The reason for Frick's ruling was because in 1961, the American League had added two new teams and extended its season to 162 games. So Mantle and Maris would play eight more games that season than Ruth's Yankees had played in 1927.
What Frick did not announce with his ruling was that he'd been a good friend of Ruth's and did not want to see the Babe's record eclipsed.
Maris had raised his home run total to 58 when the Yankees took the field in Baltimore September 19 for a double-header against the Orioles that would be games 153 and 154. He went hitless in the first game and managed only a single in the second game. So in the eyes of Ford Frick, Ruth's single-season record was still intact.
Maris hit homer number 59 the following day against Baltimore, and he hit number 60 when the Orioles came to Yankee Stadium on September 26.
Maris's final home run of the 1961 season came on October 1 against pitcher Tracy Stallard of the Boston Red Sox. In the fourth inning, Maris took two pitches outside the strike zone. But he connected on Stallard's third pitch, a knee-high fastball on the outside corner.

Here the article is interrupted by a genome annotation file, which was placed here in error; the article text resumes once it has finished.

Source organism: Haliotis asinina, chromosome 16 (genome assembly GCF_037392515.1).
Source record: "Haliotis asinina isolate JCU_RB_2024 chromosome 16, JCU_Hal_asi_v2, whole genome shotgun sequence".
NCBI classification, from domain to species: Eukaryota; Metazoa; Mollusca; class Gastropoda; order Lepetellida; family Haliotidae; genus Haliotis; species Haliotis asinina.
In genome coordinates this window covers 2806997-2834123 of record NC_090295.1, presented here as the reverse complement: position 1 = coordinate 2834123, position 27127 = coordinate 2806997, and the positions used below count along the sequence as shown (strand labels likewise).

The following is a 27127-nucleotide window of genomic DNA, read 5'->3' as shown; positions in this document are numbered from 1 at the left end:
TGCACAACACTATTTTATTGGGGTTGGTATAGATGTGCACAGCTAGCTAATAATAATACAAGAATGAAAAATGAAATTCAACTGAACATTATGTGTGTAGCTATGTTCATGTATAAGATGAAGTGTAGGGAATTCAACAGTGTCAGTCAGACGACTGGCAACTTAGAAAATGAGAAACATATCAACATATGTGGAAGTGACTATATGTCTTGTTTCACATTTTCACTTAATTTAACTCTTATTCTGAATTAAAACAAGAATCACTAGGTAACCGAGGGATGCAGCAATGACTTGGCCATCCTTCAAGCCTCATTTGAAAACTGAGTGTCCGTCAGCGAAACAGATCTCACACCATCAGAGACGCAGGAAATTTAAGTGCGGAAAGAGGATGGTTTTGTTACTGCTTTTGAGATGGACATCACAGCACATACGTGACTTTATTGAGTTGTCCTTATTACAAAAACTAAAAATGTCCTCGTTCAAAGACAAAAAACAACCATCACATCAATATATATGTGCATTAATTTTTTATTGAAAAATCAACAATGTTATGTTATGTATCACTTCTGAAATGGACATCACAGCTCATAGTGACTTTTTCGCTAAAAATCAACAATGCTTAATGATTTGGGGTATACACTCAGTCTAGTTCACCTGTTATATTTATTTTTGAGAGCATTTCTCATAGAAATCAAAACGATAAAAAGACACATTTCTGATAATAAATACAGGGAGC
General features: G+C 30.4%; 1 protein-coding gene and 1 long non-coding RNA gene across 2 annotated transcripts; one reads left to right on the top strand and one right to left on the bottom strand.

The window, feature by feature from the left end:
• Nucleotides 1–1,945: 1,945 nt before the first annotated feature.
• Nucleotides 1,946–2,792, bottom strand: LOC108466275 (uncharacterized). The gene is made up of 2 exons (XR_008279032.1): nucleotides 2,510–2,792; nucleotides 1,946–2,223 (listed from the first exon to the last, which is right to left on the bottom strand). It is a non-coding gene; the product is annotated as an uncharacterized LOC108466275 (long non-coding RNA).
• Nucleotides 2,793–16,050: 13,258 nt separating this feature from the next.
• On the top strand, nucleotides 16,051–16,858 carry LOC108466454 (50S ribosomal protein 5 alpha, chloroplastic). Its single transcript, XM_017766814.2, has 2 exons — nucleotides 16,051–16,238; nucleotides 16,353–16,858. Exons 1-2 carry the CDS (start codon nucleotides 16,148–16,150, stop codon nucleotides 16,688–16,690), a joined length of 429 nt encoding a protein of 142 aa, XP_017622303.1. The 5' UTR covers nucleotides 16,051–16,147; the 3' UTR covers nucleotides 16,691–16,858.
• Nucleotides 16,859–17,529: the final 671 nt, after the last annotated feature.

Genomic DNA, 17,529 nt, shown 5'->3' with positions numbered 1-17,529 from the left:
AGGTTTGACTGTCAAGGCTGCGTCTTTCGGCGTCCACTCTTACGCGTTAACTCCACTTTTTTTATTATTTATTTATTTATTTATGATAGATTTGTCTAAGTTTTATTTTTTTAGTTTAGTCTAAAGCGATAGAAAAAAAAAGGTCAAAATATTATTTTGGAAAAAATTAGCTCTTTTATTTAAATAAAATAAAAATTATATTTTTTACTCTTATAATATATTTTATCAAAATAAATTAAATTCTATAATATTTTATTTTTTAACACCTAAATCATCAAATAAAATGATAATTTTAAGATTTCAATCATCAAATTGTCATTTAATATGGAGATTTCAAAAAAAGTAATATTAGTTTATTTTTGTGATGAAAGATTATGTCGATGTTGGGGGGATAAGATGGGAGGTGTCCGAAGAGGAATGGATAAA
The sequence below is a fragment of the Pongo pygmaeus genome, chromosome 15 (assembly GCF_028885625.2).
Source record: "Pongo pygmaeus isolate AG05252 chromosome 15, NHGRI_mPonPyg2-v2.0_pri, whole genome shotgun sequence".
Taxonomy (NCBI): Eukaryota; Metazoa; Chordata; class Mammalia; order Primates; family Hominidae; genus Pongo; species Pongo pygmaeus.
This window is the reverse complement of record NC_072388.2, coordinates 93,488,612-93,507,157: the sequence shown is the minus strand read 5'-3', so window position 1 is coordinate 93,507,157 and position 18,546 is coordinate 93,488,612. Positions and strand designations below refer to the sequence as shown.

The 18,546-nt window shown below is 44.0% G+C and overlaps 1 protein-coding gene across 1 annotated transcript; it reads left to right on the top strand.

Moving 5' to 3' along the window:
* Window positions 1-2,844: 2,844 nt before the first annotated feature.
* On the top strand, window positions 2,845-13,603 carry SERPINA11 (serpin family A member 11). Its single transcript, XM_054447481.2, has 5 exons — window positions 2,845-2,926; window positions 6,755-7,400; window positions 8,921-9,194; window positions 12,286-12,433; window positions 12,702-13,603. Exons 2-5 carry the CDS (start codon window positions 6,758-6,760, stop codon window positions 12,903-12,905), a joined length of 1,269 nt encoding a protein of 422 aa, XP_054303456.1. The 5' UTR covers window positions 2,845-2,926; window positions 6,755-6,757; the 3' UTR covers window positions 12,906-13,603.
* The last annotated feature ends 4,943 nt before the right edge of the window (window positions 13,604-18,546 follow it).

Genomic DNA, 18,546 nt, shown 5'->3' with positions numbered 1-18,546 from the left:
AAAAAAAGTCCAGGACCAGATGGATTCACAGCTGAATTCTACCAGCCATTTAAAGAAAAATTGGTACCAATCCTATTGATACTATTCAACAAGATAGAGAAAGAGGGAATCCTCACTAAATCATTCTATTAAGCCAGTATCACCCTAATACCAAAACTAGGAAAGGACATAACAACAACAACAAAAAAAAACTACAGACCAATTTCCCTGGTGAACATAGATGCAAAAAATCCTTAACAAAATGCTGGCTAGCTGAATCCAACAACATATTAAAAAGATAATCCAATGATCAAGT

"There it is," announcer Red Barber said the moment the ball left Maris's bat and sailed into the right-field stands. "Sixty-one."
Maris rounded the bases with his head down and went straight to the Yankees' dugout after touching home plate. He seemed surprised at the lengthy ovation from about 23,000 fans who attended the game, and, with a big smile on his face, stepped out of the dugout twice to acknowledge the cheers.
No one would approach Maris's accomplishment until the steroid-riddled seasons of the late 1990s. (Click here for a Drye Goods essay about that.) Mark McGwire, Sammy Sosa and Barry Bonds all shattered Maris's single-season record, but all of them later were linked to using performance-enhancing steroids when they were piling up their astronomical home run totals.